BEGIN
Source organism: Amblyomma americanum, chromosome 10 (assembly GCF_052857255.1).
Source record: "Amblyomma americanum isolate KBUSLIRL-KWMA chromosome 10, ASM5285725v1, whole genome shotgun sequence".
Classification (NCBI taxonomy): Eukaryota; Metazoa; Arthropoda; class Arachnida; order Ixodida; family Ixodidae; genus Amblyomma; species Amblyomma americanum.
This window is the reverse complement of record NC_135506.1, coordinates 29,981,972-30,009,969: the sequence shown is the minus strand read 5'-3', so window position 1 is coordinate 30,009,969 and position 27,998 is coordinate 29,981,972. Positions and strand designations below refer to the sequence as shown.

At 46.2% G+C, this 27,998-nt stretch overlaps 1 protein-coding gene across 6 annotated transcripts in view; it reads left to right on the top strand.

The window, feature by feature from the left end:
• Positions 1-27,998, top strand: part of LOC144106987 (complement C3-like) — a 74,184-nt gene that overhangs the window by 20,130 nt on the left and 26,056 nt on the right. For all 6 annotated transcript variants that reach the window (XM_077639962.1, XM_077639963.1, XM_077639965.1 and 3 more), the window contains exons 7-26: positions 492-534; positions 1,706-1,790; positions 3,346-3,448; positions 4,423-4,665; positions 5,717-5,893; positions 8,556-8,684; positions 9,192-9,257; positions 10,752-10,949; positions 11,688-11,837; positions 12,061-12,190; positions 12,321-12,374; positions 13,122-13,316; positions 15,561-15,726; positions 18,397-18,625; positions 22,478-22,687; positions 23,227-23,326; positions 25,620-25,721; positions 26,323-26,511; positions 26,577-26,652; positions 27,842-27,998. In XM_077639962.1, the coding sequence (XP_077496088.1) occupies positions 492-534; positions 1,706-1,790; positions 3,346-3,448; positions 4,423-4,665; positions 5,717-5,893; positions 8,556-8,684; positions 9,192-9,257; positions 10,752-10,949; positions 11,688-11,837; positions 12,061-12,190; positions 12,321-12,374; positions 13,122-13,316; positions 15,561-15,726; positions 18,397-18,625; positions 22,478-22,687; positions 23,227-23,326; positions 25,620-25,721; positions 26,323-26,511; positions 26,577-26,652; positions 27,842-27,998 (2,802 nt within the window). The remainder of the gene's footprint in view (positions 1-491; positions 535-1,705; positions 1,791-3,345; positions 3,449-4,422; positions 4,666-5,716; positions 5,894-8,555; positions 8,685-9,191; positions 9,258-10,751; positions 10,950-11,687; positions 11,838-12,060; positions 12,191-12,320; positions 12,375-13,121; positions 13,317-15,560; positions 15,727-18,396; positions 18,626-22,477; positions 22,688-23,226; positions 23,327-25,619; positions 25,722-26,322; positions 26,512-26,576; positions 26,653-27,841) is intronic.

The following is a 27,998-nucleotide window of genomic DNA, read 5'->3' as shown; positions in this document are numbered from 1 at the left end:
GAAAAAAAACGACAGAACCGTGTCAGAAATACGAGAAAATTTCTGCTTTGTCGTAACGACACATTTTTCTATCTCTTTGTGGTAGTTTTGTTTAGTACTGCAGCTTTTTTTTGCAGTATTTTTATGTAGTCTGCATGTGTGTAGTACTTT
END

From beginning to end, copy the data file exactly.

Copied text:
Source organism: Amblyomma americanum, chromosome 10 (assembly GCF_052857255.1).
Source record: "Amblyomma americanum isolate KBUSLIRL-KWMA chromosome 10, ASM5285725v1, whole genome shotgun sequence".
Classification (NCBI taxonomy): Eukaryota; Metazoa; Arthropoda; class Arachnida; order Ixodida; family Ixodidae; genus Amblyomma; species Amblyomma americanum.
This window is the reverse complement of record NC_135506.1, coordinates 29,981,972-30,009,969: the sequence shown is the minus strand read 5'-3', so window position 1 is coordinate 30,009,969 and position 27,998 is coordinate 29,981,972. Positions and strand designations below refer to the sequence as shown.

At 46.2% G+C, this 27,998-nt stretch overlaps 1 protein-coding gene across 6 annotated transcripts in view; it reads left to right on the top strand.

The window, feature by feature from the left end:
• Positions 1-27,998, top strand: part of LOC144106987 (complement C3-like) — a 74,184-nt gene that overhangs the window by 20,130 nt on the left and 26,056 nt on the right. For all 6 annotated transcript variants that reach the window (XM_077639962.1, XM_077639963.1, XM_077639965.1 and 3 more), the window contains exons 7-26: positions 492-534; positions 1,706-1,790; positions 3,346-3,448; positions 4,423-4,665; positions 5,717-5,893; positions 8,556-8,684; positions 9,192-9,257; positions 10,752-10,949; positions 11,688-11,837; positions 12,061-12,190; positions 12,321-12,374; positions 13,122-13,316; positions 15,561-15,726; positions 18,397-18,625; positions 22,478-22,687; positions 23,227-23,326; positions 25,620-25,721; positions 26,323-26,511; positions 26,577-26,652; positions 27,842-27,998. In XM_077639962.1, the coding sequence (XP_077496088.1) occupies positions 492-534; positions 1,706-1,790; positions 3,346-3,448; positions 4,423-4,665; positions 5,717-5,893; positions 8,556-8,684; positions 9,192-9,257; positions 10,752-10,949; positions 11,688-11,837; positions 12,061-12,190; positions 12,321-12,374; positions 13,122-13,316; positions 15,561-15,726; positions 18,397-18,625; positions 22,478-22,687; positions 23,227-23,326; positions 25,620-25,721; positions 26,323-26,511; positions 26,577-26,652; positions 27,842-27,998 (2,802 nt within the window). The remainder of the gene's footprint in view (positions 1-491; positions 535-1,705; positions 1,791-3,345; positions 3,449-4,422; positions 4,666-5,716; positions 5,894-8,555; positions 8,685-9,191; positions 9,258-10,751; positions 10,950-11,687; positions 11,838-12,060; positions 12,191-12,320; positions 12,375-13,121; positions 13,317-15,560; positions 15,727-18,396; positions 18,626-22,477; positions 22,688-23,226; positions 23,327-25,619; positions 25,722-26,322; positions 26,512-26,576; positions 26,653-27,841) is intronic.

The following is a 27,998-nucleotide window of genomic DNA, read 5'->3' as shown; positions in this document are numbered from 1 at the left end:
GAAAAAAAACGACAGAACCGTGTCAGAAATACGAGAAAATTTCTGCTTTGTCGTAACGACACATTTTTCTATCTCTTTGTGGTAGTTTTGTTTAGTACTGCAGCTTTTTTTTGCAGTATTTTTATGTAGTCTGCATGTGTGTAGTACTTT